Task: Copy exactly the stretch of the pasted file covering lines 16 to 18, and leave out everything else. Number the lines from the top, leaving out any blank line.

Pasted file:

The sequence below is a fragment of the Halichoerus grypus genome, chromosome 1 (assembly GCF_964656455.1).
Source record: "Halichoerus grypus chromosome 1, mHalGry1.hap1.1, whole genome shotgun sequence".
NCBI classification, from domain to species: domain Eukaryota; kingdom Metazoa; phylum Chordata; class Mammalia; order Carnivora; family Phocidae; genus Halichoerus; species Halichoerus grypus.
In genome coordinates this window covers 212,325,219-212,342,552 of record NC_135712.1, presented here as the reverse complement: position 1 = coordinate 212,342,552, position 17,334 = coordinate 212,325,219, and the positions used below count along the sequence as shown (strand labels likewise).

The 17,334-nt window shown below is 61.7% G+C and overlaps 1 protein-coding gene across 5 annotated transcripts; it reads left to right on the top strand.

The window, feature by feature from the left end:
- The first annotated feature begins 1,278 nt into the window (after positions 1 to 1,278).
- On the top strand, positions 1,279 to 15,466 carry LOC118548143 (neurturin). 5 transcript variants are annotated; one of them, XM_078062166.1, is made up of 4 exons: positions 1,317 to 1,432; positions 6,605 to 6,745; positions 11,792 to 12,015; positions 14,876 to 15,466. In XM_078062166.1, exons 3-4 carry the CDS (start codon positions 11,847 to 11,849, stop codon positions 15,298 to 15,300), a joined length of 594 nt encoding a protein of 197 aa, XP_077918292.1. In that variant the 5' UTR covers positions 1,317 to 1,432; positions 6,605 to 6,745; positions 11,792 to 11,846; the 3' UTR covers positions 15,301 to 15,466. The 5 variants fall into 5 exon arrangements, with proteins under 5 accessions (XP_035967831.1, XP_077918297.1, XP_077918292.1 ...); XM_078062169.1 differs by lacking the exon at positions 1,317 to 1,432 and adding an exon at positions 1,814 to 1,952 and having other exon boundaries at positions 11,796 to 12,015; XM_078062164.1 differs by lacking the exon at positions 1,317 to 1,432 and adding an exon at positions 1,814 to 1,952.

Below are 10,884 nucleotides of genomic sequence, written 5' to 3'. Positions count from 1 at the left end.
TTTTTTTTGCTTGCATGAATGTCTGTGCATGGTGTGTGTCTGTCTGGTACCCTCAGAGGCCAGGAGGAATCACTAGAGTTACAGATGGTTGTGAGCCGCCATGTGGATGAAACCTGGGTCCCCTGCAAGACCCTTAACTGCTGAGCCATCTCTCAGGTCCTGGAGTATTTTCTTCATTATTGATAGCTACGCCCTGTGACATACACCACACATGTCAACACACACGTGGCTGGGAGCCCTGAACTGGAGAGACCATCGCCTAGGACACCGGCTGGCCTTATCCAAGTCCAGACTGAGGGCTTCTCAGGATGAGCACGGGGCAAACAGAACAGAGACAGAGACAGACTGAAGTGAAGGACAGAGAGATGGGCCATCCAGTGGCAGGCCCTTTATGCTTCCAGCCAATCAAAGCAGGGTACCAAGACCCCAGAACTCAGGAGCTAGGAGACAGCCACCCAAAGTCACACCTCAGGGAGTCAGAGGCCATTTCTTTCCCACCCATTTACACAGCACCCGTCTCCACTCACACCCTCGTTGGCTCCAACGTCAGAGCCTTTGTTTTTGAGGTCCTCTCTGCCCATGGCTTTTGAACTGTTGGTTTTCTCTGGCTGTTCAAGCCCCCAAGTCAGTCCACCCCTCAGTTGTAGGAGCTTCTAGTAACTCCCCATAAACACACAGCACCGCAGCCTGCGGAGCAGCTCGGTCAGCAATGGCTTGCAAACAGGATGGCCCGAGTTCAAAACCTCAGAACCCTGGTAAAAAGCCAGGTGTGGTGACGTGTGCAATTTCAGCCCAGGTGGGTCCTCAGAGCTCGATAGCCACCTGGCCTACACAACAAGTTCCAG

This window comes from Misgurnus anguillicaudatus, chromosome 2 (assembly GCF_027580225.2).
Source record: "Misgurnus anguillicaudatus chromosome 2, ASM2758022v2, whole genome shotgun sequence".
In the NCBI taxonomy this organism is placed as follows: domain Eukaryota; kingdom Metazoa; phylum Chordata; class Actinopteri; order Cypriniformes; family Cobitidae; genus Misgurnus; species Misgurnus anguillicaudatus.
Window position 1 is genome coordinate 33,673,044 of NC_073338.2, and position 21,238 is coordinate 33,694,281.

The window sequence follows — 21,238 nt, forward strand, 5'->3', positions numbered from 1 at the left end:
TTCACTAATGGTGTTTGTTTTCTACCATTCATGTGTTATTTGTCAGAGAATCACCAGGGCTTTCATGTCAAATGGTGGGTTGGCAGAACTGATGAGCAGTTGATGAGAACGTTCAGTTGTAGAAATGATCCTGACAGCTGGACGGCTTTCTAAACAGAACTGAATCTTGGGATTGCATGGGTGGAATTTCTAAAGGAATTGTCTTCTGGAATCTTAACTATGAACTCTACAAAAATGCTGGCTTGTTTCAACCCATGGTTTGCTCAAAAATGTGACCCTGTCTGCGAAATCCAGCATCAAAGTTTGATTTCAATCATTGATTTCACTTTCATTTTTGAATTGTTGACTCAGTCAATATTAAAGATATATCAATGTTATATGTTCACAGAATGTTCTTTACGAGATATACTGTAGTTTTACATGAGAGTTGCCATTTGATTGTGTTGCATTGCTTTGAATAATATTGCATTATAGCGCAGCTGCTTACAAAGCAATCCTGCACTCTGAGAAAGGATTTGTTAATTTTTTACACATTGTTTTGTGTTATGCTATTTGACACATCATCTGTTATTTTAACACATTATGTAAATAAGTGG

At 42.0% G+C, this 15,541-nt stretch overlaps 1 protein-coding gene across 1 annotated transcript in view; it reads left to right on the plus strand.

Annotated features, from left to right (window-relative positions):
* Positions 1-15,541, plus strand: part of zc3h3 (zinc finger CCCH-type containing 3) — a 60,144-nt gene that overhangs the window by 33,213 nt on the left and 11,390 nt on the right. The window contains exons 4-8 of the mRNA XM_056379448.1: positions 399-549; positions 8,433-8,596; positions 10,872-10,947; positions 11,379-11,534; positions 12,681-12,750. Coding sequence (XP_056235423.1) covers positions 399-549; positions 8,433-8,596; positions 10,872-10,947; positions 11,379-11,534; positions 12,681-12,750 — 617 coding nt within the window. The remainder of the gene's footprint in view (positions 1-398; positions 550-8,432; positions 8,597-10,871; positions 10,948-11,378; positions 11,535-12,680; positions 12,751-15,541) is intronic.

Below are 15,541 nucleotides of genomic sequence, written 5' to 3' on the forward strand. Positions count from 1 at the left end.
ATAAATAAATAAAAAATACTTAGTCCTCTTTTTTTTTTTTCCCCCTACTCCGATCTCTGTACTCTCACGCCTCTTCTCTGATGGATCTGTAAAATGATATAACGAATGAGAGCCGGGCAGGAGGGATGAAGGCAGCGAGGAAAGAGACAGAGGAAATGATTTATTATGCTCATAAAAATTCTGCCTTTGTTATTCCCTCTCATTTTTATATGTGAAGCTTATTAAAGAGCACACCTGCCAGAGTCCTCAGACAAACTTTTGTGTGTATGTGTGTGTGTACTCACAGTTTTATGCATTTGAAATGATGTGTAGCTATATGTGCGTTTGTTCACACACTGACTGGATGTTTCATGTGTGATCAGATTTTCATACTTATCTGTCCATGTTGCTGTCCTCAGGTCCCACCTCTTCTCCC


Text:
TTCACTAATGGTGTTTGTTTTCTACCATTCATGTGTTATTTGTCAGAGAATCACCAGGGCTTTCATGTCAAATGGTGGGTTGGCAGAACTGATGAGCAGTTGATGAGAACGTTCAGTTGTAGAAATGATCCTGACAGCTGGACGGCTTTCTAAACAGAACTGAATCTTGGGATTGCATGGGTGGAATTTCTAAAGGAATTGTCTTCTGGAATCTTAACTATGAACTCTACAAAAATGCTGGCTTGTTTCAACCCATGGTTTGCTCAAAAATGTGACCCTGTCTGCGAAATCCAGCATCAAAGTTTGATTTCAATCATTGATTTCACTTTCATTTTTGAATTGTTGACTCAGTCAATATTAAAGATATATCAATGTTATATGTTCACAGAATGTTCTTTACGAGATATACTGTAGTTTTACATGAGAGTTGCCATTTGATTGTGTTGCATTGCTTTGAATAATATTGCATTATAGCGCAGCTGCTTACAAAGCAATCCTGCACTCTGAGAAAGGATTTGTTAATTTTTTACACATTGTTTTGTGTTATGCTATTTGACACATCATCTGTTATTTTAACACATTATGTAAATAAGTGG

At 42.0% G+C, this 15,541-nt stretch overlaps 1 protein-coding gene across 1 annotated transcript in view; it reads left to right on the plus strand.

Annotated features, from left to right (window-relative positions):